Aelous is the Greek god of the wind.
Aeolus, a name shared by three mythic characters, was the ruler of the winds in Greek mythology. These three personages are often difficult to tell apart, and even the ancient mythographers appear to have been perplexed about which Aeolus was which. Diodorus Siculus made an attempt to define each of these three (although it is clear he also became muddled), and his opinion is followed here. Briefly, the first Aeolus was a son of Hellen and eponymous founder of the Aeolian race; the second was a son of Poseidon, who led a colony to islands in the Tyrrhenian Sea; and the third Aeolus was a son of Hippotes who is mentioned in Odyssey book 10 as Keeper of the Winds who gives Odysseus a tightly closed bag full of the captured winds so he could sail easily home to Ithaca on the gentle West Wind. But instead his men thought it was filled with riches, so they opened it which is why the journey was extended. All three men named Aeolus appear to be connected genealogically, although the precise relationship, especially regarding the second and third Aeolus, is often ambiguous.
Son of Hippotes
Aeolus, in Greek mythology, according to Homer, was the son of Hippotes, a god and the father of the winds. Aeolus was ruler of the island of Aeolia. In the Odyssey (x. I) he entertains Odysseus, gives him a favourable wind to help him on his journey, and a bag in which the unfavourable winds have been confined. Out of curiosity, or with the idea that it contains valuable treasures, Odysseus' companions open the bag; the winds escape and drive them back to the island, whence Aeolus dismisses them with bitter reproaches. According to Virgil, Aeolus dwells on one of the Aeolian islands to the north of Sicily, Lipara or Strongyle (Stromboll), where he keeps the winds imprisoned in a vast cavern (Virgil, Aen. i. 52). Another genealogy makes him the son of Poseidon and Arne, granddaughter of Hippotes, and a descendant of Aeolus, king of Magnesia in Thessaly, the mythical ancestor of the tribe of the Aeolians (Diodorus iv. 67).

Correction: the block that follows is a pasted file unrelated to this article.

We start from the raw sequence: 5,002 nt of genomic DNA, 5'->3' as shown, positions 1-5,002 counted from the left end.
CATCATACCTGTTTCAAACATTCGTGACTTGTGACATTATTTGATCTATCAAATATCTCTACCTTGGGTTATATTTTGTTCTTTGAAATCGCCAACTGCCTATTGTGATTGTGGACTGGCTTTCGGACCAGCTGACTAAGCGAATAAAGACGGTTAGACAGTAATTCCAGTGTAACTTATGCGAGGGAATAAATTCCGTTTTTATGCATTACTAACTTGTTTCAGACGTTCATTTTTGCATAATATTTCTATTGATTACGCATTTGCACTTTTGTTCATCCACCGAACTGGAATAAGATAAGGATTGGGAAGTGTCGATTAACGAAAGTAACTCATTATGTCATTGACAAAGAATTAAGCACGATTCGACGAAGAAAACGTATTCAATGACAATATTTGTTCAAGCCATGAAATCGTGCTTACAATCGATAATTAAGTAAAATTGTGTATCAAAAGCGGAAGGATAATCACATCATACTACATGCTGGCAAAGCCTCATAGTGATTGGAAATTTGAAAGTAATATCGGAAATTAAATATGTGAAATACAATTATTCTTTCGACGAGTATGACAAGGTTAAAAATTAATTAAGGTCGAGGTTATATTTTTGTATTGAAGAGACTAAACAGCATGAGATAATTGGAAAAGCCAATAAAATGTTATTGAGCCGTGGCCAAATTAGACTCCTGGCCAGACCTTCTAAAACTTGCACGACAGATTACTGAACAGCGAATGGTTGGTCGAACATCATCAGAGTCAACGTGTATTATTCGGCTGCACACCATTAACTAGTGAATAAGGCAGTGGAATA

After boarding the ship, they read an article about Aeolus. The ship gets its name from this god. The idea that Jess might be stuck in a sysiphean nightmare as punishment for abusing Tommy is one of the ways the story can be interpreted.
|Characters||Jess - Greg - Victor - Tommy - Sally - Driver - Downey - Heather|
|Locations||Aeolus (ship) - Miami - Ballroom - Theater - Triangle (sailboat) - Cabin 237 - Harbor - The Armory - Jess's Home - Engine Room - Atlantic Ocean|
|Music||Triangle (Original Motion Picture Soundtrack)|
|Galleries||Triangle (Gallery) - Jess/Gallery - Greg/Gallery - Victor/Gallery - Sally/Gallery - Downey/Gallery - Heather/Gallery - Tommy/Gallery - Driver/Gallery - Posters|
|Greek Mythology||Aeolus (god) - Sisyphus - Thanatos - Hermes - Ares - Persephone|
|Items||Jess's Keys - Remington Model 870 - Kitchen Knife - Fire Axe - Record Player - Mirrors - Jess's Locket - Sledge Hammer|
|Terms/Concepts||Time Loop - Manifestation - Déjà vu|
|Vehicles||Audi 80 B3 - Dodge Ram Van - Ford Crown Victoria - Holden Barina - Kenworth W-924 - Mitsubishi Lancer - Volkswagen Camper|